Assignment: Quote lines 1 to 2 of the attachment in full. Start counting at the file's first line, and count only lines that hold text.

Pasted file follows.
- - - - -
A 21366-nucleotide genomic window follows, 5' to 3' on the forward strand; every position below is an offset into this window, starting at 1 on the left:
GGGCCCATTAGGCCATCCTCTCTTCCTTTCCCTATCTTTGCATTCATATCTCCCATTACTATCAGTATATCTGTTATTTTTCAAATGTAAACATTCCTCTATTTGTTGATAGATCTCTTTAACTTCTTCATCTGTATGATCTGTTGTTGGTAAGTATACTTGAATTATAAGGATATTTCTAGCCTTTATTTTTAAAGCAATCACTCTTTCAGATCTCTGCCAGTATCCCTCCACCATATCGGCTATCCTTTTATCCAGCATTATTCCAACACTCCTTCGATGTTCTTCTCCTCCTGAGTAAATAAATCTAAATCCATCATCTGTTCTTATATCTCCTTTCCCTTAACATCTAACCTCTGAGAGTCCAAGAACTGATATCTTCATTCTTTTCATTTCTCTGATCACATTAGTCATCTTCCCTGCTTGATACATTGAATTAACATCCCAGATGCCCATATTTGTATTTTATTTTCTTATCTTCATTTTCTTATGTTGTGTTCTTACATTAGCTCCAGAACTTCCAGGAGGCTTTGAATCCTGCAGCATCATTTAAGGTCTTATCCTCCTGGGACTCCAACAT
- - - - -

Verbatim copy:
A 21366-nucleotide genomic window follows, 5' to 3' on the forward strand; every position below is an offset into this window, starting at 1 on the left:
GGGCCCATTAGGCCATCCTCTCTTCCTTTCCCTATCTTTGCATTCATATCTCCCATTACTATCAGTATATCTGTTATTTTTCAAATGTAAACATTCCTCTATTTGTTGATAGATCTCTTTAACTTCTTCATCTGTATGATCTGTTGTTGGTAAGTATACTTGAATTATAAGGATATTTCTAGCCTTTATTTTTAAAGCAATCACTCTTTCAGATCTCTGCCAGTATCCCTCCACCATATCGGCTATCCTTTTATCCAGCATTATTCCAACACTCCTTCGATGTTCTTCTCCTCCTGAGTAAATAAATCTAAATCCATCATCTGTTCTTATATCTCCTTTCCCTTAACATCTAACCTCTGAGAGTCCAAGAACTGATATCTTCATTCTTTTCATTTCTCTGATCACATTAGTCATCTTCCCTGCTTGATACATTGAATTAACATCCCAGATGCCCATATTTGTATTTTATTTTCTTATCTTCATTTTCTTATGTTGTGTTCTTACATTAGCTCCAGAACTTCCAGGAGGCTTTGAATCCTGCAGCATCATTTAAGGTCTTATCCTCCTGGGACTCCAACAT